SPARC receives new IDRC grant to empower women in Africa’s fragile environments

Find out more about a new SPARC research project working with researchers and women and girls in the Sahel to advance gender equality in fragile food systems.

Publisher SPARC
Gender equality and social inclusion Africa

The Supporting Pastoralism and Agriculture in Recurrent and Protracted Crises (SPARC) programme - funded by the UK Foreign, Commonwealth and Development Office (FCDO) - has been awarded funding by the International Development Research Centre (IDRC) for a new research initiative to advance gender equality in fragile food systems.

The 'Advancing Gender Equality in Fragile Food Systems in the Sahel' project is part of ongoing SPARC work to support researchers from the region to work with pastoral and agropastoral communities towards more resilient and equitable livelihoods. The initiative was made possible by an IDRC funding of approximately CAD 1.97 million. The new project has three major goals:

David Baron, President and CEO of Cowater International, SPARC lead partner, said: “Pastoralist communities in the Sahel region are some of the most vulnerable to climate change, conflict and fragility. Women and girls in those communities are facing the compounded burden of unequal rights and unjust social and economic barriers compared to men. We are delighted to partner with IDRC to advance knowledge that will ultimately empower women and build more resilient and prosperous livelihoods.”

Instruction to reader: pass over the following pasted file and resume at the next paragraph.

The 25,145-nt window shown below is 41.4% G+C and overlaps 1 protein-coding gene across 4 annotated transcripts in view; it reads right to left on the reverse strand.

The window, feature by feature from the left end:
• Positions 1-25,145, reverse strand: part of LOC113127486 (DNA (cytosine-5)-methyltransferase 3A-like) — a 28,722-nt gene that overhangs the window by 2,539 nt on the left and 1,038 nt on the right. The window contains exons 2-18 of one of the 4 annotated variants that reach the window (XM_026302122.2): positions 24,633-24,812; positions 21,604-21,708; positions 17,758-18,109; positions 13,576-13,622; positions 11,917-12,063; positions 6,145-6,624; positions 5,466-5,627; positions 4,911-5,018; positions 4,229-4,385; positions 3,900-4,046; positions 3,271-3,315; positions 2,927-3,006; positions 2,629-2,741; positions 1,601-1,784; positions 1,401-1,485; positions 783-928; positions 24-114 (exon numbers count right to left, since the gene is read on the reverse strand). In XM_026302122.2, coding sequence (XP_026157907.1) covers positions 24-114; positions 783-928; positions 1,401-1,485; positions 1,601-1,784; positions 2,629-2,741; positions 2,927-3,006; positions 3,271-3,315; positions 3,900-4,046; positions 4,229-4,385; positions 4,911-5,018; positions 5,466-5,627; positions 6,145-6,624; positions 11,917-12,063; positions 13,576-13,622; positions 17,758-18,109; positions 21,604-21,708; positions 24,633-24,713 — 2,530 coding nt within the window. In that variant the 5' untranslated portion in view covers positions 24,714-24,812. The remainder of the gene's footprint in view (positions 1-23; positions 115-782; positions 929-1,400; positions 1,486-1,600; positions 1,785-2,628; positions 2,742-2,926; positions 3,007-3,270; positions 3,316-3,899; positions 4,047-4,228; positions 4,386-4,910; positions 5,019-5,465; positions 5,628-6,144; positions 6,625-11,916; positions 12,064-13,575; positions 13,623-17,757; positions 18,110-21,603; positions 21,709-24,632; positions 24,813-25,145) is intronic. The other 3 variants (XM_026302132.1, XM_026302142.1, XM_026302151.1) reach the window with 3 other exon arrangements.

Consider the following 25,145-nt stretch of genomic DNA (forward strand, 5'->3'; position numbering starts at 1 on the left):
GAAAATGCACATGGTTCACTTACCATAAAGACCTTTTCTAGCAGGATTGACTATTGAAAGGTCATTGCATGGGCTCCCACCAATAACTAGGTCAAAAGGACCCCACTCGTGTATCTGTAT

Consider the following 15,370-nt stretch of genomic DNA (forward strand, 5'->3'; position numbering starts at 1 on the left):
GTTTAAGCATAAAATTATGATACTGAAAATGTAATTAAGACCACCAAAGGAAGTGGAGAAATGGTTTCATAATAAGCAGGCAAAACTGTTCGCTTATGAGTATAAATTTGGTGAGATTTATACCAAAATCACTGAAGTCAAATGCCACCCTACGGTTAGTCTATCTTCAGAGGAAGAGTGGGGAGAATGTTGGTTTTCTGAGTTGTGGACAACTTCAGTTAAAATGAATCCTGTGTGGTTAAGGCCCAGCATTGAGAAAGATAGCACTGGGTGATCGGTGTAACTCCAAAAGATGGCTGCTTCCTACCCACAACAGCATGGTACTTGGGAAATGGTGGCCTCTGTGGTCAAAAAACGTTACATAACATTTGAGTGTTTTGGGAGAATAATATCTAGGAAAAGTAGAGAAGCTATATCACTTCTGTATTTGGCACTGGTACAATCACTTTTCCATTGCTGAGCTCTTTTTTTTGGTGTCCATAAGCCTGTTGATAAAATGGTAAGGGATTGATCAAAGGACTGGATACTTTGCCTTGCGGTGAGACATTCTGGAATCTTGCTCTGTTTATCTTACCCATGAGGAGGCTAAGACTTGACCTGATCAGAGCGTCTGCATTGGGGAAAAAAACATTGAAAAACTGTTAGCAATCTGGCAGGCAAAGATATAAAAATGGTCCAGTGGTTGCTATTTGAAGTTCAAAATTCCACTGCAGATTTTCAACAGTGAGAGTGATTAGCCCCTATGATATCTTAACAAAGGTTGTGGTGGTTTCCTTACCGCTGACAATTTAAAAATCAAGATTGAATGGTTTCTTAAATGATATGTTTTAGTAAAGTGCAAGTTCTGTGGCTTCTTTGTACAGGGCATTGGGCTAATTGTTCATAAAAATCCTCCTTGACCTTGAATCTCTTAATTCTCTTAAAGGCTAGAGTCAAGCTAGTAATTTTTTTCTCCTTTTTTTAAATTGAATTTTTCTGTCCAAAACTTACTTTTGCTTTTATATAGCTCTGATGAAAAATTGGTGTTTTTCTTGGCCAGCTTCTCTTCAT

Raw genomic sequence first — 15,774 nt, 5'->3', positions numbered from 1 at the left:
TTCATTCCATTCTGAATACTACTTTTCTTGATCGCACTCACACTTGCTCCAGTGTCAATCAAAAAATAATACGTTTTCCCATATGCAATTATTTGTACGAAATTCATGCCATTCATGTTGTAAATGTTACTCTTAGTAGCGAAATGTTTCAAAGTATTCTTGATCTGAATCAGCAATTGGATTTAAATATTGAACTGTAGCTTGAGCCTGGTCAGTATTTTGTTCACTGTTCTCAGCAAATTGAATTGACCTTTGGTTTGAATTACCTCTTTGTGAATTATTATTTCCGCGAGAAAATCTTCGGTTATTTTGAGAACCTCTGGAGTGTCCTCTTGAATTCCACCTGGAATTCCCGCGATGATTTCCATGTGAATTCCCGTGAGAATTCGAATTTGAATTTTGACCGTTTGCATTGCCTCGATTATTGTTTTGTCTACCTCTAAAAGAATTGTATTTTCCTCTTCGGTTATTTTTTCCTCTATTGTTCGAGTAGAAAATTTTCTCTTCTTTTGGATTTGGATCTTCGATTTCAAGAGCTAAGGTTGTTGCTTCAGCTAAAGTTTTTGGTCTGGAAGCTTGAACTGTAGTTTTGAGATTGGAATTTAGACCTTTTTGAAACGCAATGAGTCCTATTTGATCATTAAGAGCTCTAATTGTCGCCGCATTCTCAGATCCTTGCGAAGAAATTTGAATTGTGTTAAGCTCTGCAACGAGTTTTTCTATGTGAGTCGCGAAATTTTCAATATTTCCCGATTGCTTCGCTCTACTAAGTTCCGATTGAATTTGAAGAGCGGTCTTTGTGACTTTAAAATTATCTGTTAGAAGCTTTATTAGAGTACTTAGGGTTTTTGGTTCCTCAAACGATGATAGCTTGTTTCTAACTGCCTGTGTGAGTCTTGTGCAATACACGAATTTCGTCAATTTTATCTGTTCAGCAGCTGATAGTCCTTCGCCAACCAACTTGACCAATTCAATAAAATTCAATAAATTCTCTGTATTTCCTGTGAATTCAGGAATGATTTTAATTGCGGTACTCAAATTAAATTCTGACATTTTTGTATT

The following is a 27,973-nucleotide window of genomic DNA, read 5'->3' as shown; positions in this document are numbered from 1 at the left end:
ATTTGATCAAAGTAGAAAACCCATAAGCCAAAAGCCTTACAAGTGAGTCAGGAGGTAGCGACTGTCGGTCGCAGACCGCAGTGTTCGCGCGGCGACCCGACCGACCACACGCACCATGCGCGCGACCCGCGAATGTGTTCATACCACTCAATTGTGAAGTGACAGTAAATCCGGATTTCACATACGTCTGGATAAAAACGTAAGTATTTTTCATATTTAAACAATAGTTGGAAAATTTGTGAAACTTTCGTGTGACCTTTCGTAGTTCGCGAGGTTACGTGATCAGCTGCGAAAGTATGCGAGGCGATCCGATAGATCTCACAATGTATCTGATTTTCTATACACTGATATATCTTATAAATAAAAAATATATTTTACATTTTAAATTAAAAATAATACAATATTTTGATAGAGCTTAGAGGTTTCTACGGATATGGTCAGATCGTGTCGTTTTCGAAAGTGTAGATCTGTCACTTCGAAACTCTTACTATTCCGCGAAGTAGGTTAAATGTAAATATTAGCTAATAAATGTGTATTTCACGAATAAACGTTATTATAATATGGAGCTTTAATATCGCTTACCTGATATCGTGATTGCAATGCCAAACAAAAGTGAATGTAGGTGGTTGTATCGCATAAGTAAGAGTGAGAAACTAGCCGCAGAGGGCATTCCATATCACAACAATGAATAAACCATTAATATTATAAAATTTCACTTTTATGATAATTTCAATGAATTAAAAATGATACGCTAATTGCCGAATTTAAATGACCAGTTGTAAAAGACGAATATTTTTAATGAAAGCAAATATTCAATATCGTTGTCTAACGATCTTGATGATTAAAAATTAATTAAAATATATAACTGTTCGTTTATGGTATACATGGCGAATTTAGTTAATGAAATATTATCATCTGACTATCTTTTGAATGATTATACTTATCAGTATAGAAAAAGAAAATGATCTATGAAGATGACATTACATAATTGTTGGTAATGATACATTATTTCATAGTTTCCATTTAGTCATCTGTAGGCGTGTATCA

The IDRC grant will complement ongoing activities in SPARC, which are focused on finding solutions to the challenges of conflict, fragility, poverty and climate vulnerability for people in the Sahel. The consortium facilitates cross-country research and engagement that builds local capacity to integrate knowledge into effective policy responses.    

Jean Lebel, IDRC President, said: “IDRC is pleased to join FCDO in providing support to SPARC as part of our programming on Climate Resilient Food Systems. As we seek to tackle the key development challenges of inequality and climate change, it makes good sense to work with Cowater International and consortia partners to advance the objectives of SPARC. We see this project as a timely opportunity to enable regionally based researchers, working closely with pastoral communities and stakeholders, to identify key barriers and opportunities for advancing women’s empowerment and gender equality in areas of the Sahel experiencing intersecting challenges of conflict, fragility and climate change.”

Prof Charlotte Watts, FCDO Chief Scientific Adviser, said: “Women’s and girl’s economic and social empowerment is a core priority of FCDO. While building the resilience of the world’s most vulnerable communities, climate actions should be informed by the priorities of women and girls, and advance gender equality. We are excited by our collaboration with the IDRC on the SPARC programme, that seeks to generate rigorous evidence on how this can be achieved. This important research in the Sahel, by regional-based experts, will enhance knowledge on the complex dynamics of pastoral livelihoods, ensure that the voices and needs of women and girls inform action on climate change in fragile and conflict affected states.”

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